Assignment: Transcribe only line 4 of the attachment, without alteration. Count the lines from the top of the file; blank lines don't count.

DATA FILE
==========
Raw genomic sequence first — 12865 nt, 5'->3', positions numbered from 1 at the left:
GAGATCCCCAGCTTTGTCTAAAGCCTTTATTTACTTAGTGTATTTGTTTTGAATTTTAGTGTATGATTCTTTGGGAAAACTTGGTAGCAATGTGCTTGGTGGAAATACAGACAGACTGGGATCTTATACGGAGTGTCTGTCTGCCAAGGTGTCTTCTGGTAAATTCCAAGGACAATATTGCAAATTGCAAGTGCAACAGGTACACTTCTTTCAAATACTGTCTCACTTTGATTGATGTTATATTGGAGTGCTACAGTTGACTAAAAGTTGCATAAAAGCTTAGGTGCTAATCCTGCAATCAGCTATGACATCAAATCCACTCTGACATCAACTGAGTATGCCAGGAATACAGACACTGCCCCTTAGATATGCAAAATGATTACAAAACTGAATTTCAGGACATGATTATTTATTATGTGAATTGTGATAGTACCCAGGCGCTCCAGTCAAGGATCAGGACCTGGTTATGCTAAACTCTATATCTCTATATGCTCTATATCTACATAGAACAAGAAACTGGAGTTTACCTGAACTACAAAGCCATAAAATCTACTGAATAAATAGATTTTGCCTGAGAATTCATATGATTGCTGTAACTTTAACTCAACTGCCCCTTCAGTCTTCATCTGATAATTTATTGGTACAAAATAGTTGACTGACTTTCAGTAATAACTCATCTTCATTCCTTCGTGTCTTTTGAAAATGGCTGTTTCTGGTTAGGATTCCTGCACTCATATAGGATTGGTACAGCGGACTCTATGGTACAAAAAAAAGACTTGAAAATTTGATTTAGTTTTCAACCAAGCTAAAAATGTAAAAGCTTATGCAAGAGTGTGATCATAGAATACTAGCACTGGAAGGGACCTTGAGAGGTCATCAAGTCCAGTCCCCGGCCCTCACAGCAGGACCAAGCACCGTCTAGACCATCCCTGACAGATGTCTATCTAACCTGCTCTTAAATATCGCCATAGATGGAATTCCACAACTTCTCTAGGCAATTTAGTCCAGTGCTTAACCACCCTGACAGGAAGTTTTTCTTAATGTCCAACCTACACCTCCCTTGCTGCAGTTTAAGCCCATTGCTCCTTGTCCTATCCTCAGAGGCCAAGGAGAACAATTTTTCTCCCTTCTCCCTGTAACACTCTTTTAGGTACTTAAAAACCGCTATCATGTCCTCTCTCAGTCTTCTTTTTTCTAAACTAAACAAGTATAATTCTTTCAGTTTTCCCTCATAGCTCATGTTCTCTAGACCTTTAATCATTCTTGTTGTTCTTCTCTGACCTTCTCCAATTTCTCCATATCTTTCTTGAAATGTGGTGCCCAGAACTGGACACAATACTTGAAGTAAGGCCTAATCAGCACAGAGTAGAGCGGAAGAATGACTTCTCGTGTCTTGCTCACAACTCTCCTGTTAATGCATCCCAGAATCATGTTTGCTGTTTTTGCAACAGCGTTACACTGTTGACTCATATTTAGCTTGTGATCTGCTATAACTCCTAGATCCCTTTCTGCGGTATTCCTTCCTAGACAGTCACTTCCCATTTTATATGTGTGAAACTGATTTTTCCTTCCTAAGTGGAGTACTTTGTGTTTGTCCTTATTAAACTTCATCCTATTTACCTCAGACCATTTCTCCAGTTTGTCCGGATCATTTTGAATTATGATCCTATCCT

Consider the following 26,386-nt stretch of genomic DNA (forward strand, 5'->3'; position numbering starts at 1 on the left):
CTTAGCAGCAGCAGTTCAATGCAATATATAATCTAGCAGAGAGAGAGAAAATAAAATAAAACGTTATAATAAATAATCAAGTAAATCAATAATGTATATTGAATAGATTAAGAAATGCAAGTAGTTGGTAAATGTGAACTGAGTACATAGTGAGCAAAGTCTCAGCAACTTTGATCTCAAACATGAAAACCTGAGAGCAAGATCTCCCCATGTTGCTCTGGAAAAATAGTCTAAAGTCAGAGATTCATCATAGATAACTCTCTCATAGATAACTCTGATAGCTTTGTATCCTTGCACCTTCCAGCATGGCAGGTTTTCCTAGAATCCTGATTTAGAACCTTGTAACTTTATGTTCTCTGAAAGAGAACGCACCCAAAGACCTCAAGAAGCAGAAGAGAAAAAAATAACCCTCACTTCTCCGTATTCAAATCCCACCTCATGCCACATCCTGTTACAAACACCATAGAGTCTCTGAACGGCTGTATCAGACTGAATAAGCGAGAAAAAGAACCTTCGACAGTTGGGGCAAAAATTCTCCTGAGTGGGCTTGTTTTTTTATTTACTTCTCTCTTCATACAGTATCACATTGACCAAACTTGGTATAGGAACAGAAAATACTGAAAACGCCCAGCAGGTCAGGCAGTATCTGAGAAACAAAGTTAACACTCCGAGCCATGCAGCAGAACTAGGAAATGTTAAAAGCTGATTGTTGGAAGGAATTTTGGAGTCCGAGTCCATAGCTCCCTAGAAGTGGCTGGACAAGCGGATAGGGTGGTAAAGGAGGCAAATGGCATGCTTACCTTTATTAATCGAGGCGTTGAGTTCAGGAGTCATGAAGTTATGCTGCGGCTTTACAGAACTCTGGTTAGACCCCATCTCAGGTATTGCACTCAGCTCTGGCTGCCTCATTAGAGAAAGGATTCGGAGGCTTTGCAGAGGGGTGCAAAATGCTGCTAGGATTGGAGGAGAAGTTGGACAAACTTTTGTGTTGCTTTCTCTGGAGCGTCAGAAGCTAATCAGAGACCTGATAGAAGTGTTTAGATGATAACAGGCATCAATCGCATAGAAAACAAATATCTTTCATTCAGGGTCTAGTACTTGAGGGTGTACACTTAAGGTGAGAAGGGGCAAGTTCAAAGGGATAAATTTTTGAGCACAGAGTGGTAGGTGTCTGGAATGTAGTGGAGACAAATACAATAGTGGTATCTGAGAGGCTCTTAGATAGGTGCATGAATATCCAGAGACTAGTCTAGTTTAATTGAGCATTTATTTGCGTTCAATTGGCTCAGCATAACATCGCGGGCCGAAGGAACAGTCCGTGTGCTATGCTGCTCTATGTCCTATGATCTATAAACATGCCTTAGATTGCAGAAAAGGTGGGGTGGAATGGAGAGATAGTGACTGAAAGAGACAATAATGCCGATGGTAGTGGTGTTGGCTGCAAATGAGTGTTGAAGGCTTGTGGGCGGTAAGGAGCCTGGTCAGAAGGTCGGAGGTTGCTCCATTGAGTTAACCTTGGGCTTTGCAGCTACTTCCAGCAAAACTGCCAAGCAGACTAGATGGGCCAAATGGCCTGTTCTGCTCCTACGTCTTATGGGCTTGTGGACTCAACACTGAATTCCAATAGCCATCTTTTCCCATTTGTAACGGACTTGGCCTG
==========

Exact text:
CTTAGCAGCAGCAGTTCAATGCAATATATAATCTAGCAGAGAGAGAGAAAATAAAATAAAACGTTATAATAAATAATCAAGTAAATCAATAATGTATATTGAATAGATTAAGAAATGCAAGTAGTTGGTAAATGTGAACTGAGTACATAGTGAGCAAAGTCTCAGCAACTTTGATCTCAAACATGAAAACCTGAGAGCAAGATCTCCCCATGTTGCTCTGGAAAAATAGTCTAAAGTCAGAGATTCATCATAGATAACTCTCTCATAGATAACTCTGATAGCTTTGTATCCTTGCACCTTCCAGCATGGCAGGTTTTCCTAGAATCCTGATTTAGAACCTTGTAACTTTATGTTCTCTGAAAGAGAACGCACCCAAAGACCTCAAGAAGCAGAAGAGAAAAAAATAACCCTCACTTCTCCGTATTCAAATCCCACCTCATGCCACATCCTGTTACAAACACCATAGAGTCTCTGAACGGCTGTATCAGACTGAATAAGCGAGAAAAAGAACCTTCGACAGTTGGGGCAAAAATTCTCCTGAGTGGGCTTGTTTTTTTATTTACTTCTCTCTTCATACAGTATCACATTGACCAAACTTGGTATAGGAACAGAAAATACTGAAAACGCCCAGCAGGTCAGGCAGTATCTGAGAAACAAAGTTAACACTCCGAGCCATGCAGCAGAACTAGGAAATGTTAAAAGCTGATTGTTGGAAGGAATTTTGGAGTCCGAGTCCATAGCTCCCTAGAAGTGGCTGGACAAGCGGATAGGGTGGTAAAGGAGGCAAATGGCATGCTTACCTTTATTAATCGAGGCGTTGAGTTCAGGAGTCATGAAGTTATGCTGCGGCTTTACAGAACTCTGGTTAGACCCCATCTCAGGTATTGCACTCAGCTCTGGCTGCCTCATTAGAGAAAGGATTCGGAGGCTTTGCAGAGGGGTGCAAAATGCTGCTAGGATTGGAGGAGAAGTTGGACAAACTTTTGTGTTGCTTTCTCTGGAGCGTCAGAAGCTAATCAGAGACCTGATAGAAGTGTTTAGATGATAACAGGCATCAATCGCATAGAAAACAAATATCTTTCATTCAGGGTCTAGTACTTGAGGGTGTACACTTAAGGTGAGAAGGGGCAAGTTCAAAGGGATAAATTTTTGAGCACAGAGTGGTAGGTGTCTGGAATGTAGTGGAGACAAATACAATAGTGGTATCTGAGAGGCTCTTAGATAGGTGCATGAATATCCAGAGACTAGTCTAGTTTAATTGAGCATTTATTTGCGTTCAATTGGCTCAGCATAACATCGCGGGCCGAAGGAACAGTCCGTGTGCTATGCTGCTCTATGTCCTATGATCTATAAACATGCCTTAGATTGCAGAAAAGGTGGGGTGGAATGGAGAGATAGTGACTGAAAGAGACAATAATGCCGATGGTAGTGGTGTTGGCTGCAAATGAGTGTTGAAGGCTTGTGGGCGGTAAGGAGCCTGGTCAGAAGGTCGGAGGTTGCTCCATTGAGTTAACCTTGGGCTTTGCAGCTACTTCCAGCAAAACTGCCAAGCAGACTAGATGGGCCAAATGGCCTGTTCTGCTCCTACGTCTTATGGGCTTGTGGACTCAACACTGAATTCCAATAGCCATCTTTTCCCATTTGTAACGGACTTGGCCTG